/// <param name=”logMessage”></param>
private void ReportTestCaseResults(LogMessage logMessage)
{
    TestOutcome result = (TestOutcome)logMessage[LogDecorator.TestOutcome];
    ITestMethod method = (ITestMethod)logMessage[UnitTestLogDecorator.TestMethodMetadata];
    ITestClass test = (ITestClass)logMessage[UnitTestLogDecorator.TestClassMetadata];
    ScenarioResult sr = (ScenarioResult)logMessage[UnitTestLogDecorator.ScenarioResult];

    DateTime startTime = sr.Started;
    DateTime endTime = sr.Finished;

    XElement testResultElement = new XElement(_namespace + “TestResult”);
    XAttribute startedAttribute = new XAttribute(_namespace + “started”, startTime);
    XAttribute finishedAttribute = new XAttribute(_namespace + “finished”, endTime);
    XAttribute classAttribute = new XAttribute(_namespace + “class”, test.Name);
    XAttribute methodAttribute = new XAttribute(_namespace + “method”, method.Name);
    XAttribute outcomeAttribute = new XAttribute(_namespace + “outcome”, result.ToString());

    testResultElement.Add(classAttribute);
    testResultElement.Add(methodAttribute);
    testResultElement.Add(outcomeAttribute);
    testResultElement.Add(startedAttribute);
    testResultElement.Add(finishedAttribute);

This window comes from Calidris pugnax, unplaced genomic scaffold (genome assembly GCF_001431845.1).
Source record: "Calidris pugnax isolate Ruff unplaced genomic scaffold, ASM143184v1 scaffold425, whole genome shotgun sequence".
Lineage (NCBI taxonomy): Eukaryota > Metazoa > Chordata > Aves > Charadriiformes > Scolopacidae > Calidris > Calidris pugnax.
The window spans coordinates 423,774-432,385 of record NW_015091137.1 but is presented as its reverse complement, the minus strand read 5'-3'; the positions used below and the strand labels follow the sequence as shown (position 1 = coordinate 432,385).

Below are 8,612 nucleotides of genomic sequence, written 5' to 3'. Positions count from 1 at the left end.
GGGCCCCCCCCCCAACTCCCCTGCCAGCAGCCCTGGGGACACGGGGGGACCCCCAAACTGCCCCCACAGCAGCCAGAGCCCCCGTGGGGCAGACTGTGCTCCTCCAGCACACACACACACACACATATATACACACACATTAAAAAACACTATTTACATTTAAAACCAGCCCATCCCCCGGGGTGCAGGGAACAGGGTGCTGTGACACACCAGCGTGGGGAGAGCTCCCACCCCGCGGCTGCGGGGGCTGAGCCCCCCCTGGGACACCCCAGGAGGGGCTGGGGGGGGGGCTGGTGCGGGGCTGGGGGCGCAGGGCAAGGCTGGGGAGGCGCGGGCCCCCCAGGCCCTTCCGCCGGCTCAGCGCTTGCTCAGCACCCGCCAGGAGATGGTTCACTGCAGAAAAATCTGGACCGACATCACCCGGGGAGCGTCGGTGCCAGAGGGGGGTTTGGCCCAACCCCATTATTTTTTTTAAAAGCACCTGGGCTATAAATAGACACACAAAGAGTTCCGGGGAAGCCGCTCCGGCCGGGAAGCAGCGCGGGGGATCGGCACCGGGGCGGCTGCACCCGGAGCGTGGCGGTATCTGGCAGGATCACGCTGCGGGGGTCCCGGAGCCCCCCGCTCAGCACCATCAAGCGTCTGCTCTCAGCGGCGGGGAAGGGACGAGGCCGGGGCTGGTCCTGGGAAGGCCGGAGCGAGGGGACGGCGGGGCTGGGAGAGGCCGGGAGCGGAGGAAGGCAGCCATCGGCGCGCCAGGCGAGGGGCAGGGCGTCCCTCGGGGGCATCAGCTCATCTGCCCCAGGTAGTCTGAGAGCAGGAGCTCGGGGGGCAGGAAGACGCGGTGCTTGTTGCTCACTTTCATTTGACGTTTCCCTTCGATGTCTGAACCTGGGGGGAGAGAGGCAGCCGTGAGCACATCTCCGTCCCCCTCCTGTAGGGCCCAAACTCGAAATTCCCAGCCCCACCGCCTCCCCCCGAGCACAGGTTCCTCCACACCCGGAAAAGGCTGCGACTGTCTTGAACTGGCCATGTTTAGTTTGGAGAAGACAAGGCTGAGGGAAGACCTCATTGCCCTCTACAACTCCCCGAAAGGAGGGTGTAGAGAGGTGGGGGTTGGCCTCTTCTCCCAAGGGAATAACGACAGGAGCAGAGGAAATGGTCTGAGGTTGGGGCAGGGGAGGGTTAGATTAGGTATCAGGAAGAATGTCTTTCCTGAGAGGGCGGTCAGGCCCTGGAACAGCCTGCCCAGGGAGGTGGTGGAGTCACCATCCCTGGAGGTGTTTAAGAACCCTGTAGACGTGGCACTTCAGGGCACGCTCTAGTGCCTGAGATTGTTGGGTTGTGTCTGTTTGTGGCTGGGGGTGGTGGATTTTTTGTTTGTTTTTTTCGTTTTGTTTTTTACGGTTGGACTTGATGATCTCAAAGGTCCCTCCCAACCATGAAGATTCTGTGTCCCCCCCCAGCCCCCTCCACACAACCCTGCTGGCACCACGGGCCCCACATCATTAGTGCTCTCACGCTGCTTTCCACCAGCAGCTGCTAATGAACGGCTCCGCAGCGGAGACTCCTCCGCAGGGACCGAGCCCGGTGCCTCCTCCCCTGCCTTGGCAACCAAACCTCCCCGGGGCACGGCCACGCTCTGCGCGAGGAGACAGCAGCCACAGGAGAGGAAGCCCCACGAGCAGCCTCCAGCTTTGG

_rootElement.Add(testResultElement);
}

The method to report the completed test results is pracically the same. It consists of a method that checks if the incoming message is of the correct type and a method that reports the resutls.

That leaves me with just two lines of code in the constructor of the logger to get the whole thing working:

this.RegisterConditionalHandler(IsTestCompletionMessage, ReportTestFixtureResults);
this.RegisterConditionalHandler(IsTestCaseCompletionMessage, ReportTestCaseResults);

Tips and tricks

I haven’t told the whole story behind the tool. Here’s a list of things that you need to keep in mind when trying to compile the code yourself:

  1. Don’t ever change the build configuration. The console application needs to be build specifically for x86, otherwise people with x64 machines will have a problem running the tool. Silverlight will not work when the tool is build on x64 or Any CPU. The .NET framework will switch the internet explorer version to x64 when it runs on x64 if you do that. Silverlight wasn´t build for that ;)
  2. There are no unit-tests for the project, simply because I was unable to come up with a solution for the test-runner to be tested with a silverlight unit-test project attached to it. Instead I preconfigured the debug options of the console app with the right parameters to test it against the provided unit-test sample in silverlight. I know this is manual, but at least it’s something to get stuff going.

Conclusion

This post was probably the longest one up until now and trust me, it toke me quite a bit longer to get my tool working correctly. However I think it’s worth it and I hope people are going to give it a try.

The next step for me is to offer support for testing just XAP packages or even assemblies. This makes it easier to test libraries that don’t need server side components in their unit-tests, but that will have to wait until some other time.

Feel free to e-mail me with questions and/or ideas on how to improve this utility.